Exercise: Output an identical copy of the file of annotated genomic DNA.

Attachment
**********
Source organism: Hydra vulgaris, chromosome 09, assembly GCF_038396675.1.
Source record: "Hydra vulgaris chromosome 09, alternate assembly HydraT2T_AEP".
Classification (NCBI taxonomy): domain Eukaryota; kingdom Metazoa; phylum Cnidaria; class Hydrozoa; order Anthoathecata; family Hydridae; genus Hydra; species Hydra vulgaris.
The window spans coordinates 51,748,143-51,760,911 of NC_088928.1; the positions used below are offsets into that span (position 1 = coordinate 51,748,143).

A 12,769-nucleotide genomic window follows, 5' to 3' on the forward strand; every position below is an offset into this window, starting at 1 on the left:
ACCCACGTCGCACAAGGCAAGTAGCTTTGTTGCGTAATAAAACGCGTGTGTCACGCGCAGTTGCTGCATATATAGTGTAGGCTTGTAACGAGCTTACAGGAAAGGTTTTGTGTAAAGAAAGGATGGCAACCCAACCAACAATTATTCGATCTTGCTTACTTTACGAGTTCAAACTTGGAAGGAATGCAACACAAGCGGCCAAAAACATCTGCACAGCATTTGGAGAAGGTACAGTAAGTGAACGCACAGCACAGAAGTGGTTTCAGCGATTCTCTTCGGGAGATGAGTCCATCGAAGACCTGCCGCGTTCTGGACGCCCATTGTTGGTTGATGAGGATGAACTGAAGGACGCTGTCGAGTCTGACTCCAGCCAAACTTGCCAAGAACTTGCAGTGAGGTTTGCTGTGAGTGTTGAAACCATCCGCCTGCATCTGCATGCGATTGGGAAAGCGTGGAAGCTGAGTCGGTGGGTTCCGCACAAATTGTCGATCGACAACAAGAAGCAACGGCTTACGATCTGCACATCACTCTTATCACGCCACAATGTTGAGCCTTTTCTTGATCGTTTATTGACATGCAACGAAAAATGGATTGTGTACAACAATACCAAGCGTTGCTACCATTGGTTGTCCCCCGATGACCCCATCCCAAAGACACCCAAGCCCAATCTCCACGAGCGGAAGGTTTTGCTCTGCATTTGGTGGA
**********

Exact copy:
Source organism: Hydra vulgaris, chromosome 09, assembly GCF_038396675.1.
Source record: "Hydra vulgaris chromosome 09, alternate assembly HydraT2T_AEP".
Classification (NCBI taxonomy): domain Eukaryota; kingdom Metazoa; phylum Cnidaria; class Hydrozoa; order Anthoathecata; family Hydridae; genus Hydra; species Hydra vulgaris.
The window spans coordinates 51,748,143-51,760,911 of NC_088928.1; the positions used below are offsets into that span (position 1 = coordinate 51,748,143).

A 12,769-nucleotide genomic window follows, 5' to 3' on the forward strand; every position below is an offset into this window, starting at 1 on the left:
ACCCACGTCGCACAAGGCAAGTAGCTTTGTTGCGTAATAAAACGCGTGTGTCACGCGCAGTTGCTGCATATATAGTGTAGGCTTGTAACGAGCTTACAGGAAAGGTTTTGTGTAAAGAAAGGATGGCAACCCAACCAACAATTATTCGATCTTGCTTACTTTACGAGTTCAAACTTGGAAGGAATGCAACACAAGCGGCCAAAAACATCTGCACAGCATTTGGAGAAGGTACAGTAAGTGAACGCACAGCACAGAAGTGGTTTCAGCGATTCTCTTCGGGAGATGAGTCCATCGAAGACCTGCCGCGTTCTGGACGCCCATTGTTGGTTGATGAGGATGAACTGAAGGACGCTGTCGAGTCTGACTCCAGCCAAACTTGCCAAGAACTTGCAGTGAGGTTTGCTGTGAGTGTTGAAACCATCCGCCTGCATCTGCATGCGATTGGGAAAGCGTGGAAGCTGAGTCGGTGGGTTCCGCACAAATTGTCGATCGACAACAAGAAGCAACGGCTTACGATCTGCACATCACTCTTATCACGCCACAATGTTGAGCCTTTTCTTGATCGTTTATTGACATGCAACGAAAAATGGATTGTGTACAACAATACCAAGCGTTGCTACCATTGGTTGTCCCCCGATGACCCCATCCCAAAGACACCCAAGCCCAATCTCCACGAGCGGAAGGTTTTGCTCTGCATTTGGTGGA